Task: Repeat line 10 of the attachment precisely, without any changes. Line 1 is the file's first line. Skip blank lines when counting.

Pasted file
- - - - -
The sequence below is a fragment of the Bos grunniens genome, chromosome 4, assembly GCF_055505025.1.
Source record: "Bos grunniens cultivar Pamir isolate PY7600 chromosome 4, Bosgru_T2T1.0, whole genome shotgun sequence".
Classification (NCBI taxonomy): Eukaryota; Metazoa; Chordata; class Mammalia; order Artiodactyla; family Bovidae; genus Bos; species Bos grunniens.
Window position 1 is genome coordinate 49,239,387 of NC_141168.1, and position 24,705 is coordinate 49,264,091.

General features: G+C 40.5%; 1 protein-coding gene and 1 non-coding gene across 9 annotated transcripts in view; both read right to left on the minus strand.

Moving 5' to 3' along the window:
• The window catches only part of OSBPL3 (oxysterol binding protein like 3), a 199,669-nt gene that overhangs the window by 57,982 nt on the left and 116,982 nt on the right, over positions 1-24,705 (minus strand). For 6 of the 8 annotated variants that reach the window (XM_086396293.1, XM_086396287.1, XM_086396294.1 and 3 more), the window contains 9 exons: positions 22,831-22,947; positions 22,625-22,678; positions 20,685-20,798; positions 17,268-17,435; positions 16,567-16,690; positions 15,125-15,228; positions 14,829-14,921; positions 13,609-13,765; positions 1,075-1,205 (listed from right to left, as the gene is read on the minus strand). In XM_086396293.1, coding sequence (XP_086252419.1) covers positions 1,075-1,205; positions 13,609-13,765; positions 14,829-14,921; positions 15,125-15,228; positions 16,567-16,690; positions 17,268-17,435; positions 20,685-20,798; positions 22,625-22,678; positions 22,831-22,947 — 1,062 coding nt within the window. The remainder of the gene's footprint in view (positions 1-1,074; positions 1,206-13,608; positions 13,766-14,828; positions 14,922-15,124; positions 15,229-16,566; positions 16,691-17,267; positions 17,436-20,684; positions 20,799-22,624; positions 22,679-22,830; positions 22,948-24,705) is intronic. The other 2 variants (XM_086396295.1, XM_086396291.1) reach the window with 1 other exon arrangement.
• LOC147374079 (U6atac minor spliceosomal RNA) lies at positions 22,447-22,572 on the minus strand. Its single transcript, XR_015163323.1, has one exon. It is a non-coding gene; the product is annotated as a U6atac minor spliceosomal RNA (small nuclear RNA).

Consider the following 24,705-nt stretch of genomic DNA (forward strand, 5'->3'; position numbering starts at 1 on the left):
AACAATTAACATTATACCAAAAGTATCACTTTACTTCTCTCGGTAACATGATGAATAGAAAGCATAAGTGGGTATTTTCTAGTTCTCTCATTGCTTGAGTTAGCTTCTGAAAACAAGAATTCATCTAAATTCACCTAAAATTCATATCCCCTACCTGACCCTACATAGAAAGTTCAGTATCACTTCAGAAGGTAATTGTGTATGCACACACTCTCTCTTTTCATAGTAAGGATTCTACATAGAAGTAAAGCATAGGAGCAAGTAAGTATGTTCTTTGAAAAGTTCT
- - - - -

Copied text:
AACAATTAACATTATACCAAAAGTATCACTTTACTTCTCTCGGTAACATGATGAATAGAAAGCATAAGTGGGTATTTTCTAGTTCTCTCATTGCTTGAGTTAGCTTCTGAAAACAAGAATTCATCTAAATTCACCTAAAATTCATATCCCCTACCTGACCCTACATAGAAAGTTCAGTATCACTTCAGAAGGTAATTGTGTATGCACACACTCTCTCTTTTCATAGTAAGGATTCTACATAGAAGTAAAGCATAGGAGCAAGTAAGTATGTTCTTTGAAAAGTTCT